The book is not a new publication but the struggles of the author as a missionary  more than half a century ago remain relevant today. One major difference is that cross-cultural training is available for missionaries and tentmakers today but training alone though necessary may not be sufficient.  Learning from her experiences and her understanding from God's perspective has many benefits for neophytes  who aim to do effective cross-cultural mission.  First, her experiences can be translated into a self-examination guide to test readiness for mission work.  Secondly, they can be developed into materials for cross-cultural training programmes.  The third benefit is to bring to the awareness of church leaders and members the need to be involved in missionary care to help reduce the attrition rate of missionaries.

The book is strongly recommended for every missionary and tentmaker to read to imitate Paul who willingly gave up his rights as an apostle for the sake of preaching the Gospel of Jesus Christ (I Corinthian 9).  To imitate the Apostle Paul is to follow the example of Christ as summarized in chapter 12:

He Had No Rights

He had no rights:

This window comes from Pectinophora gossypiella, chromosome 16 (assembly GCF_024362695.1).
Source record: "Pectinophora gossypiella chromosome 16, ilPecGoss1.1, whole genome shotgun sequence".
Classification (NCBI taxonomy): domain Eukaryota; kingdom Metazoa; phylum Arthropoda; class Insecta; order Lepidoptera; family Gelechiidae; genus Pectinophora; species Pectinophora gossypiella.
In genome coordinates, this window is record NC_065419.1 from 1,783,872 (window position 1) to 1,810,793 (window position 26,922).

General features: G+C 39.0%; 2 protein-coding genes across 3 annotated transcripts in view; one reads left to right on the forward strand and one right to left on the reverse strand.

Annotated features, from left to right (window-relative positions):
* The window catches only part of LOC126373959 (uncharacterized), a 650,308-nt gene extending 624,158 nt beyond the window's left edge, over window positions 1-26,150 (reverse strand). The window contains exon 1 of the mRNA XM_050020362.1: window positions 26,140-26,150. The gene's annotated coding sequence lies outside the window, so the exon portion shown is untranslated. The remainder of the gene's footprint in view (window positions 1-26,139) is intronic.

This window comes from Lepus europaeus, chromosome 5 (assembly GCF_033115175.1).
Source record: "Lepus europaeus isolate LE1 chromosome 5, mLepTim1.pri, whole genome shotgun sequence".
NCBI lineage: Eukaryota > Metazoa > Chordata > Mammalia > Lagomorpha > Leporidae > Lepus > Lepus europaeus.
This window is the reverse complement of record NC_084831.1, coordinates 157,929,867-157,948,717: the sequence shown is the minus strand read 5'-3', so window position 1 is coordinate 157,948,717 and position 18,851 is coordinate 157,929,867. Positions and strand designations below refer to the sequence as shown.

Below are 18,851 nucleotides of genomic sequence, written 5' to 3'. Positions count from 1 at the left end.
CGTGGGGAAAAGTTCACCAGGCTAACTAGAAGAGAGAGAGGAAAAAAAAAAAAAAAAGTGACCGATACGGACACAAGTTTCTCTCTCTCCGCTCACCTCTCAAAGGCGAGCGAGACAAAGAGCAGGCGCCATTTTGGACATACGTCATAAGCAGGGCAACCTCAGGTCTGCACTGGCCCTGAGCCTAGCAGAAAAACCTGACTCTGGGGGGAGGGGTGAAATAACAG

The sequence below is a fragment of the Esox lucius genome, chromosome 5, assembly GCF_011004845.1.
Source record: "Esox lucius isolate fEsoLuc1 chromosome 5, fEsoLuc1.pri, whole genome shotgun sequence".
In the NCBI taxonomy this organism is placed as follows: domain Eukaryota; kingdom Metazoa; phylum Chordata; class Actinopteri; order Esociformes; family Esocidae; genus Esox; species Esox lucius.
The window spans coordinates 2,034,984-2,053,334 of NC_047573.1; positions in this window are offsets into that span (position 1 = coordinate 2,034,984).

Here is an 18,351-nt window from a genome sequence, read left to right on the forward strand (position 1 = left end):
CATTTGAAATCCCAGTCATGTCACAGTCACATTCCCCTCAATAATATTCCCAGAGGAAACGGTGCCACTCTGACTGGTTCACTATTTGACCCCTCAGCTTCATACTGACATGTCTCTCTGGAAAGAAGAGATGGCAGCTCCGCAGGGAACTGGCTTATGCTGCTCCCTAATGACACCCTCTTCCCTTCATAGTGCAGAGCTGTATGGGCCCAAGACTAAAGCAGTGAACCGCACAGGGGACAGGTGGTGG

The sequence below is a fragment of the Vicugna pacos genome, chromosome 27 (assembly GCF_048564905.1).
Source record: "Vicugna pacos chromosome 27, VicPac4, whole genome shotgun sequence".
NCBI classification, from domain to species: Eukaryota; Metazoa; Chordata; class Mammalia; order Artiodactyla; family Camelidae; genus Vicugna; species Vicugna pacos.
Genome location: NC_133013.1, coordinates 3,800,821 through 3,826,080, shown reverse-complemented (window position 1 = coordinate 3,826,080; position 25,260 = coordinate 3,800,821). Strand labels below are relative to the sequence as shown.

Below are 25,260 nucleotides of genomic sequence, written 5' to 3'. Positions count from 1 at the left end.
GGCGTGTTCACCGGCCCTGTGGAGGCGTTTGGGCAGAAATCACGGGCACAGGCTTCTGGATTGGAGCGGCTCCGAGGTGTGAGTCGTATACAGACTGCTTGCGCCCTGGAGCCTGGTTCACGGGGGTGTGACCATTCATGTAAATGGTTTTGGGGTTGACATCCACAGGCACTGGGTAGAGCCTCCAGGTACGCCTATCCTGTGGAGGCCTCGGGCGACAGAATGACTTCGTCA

No right to a soft bed, and a well-laid table;
No right to a home of His own, a place where His  own pleasure might be sought;
No right to choose pleasant, congenial companions, those who could understand Him and sympathize with Him;
No right to shrink away from filth and sin, to pull His garments closer around Him and turn aside to walk in cleaner paths;
No right to be understood and appreciated; no, not by those upon whom He had poured out a double portion of His love;
No right even never to be forsaken by His Father, the One who meant more than all to Him.

His only right was silently to endure shame, spitting,  blows; to take His place as a sinner at the dock;
to bear my sins in anguish on the cross.

He had no rights.  And I?

A right to the "comforts" of life?  No, but a right to the love of God for my pillow.
A right to physical safety?  No, but a right to the security of being in His will.
A right to love and sympathy from those around me?  No, but a right to the friendship of the One
who understands me better than I do myself.
A right to be a leader among men?  No, but the right to be led by the One
to whom I have given my all, led as is a little child, with its hand in the hand of its father.
A right to a home, and dear ones?  No, not necessarily; but a right to dwell in the heart of God.
A right to myself?  No, but, oh, I have a right to Christ.

All that He takes I will give;
All that He gives will I take;
He, my only right!
He, the one right before which all other rights fade into nothingness.
I have full right to Him;
Oh, may He have full right to me!

(Reviewed by Dr Ng Peh Cheng)

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This page is updated on 23 Apr 2003 by Leong Kok Weng.
   Apr 2003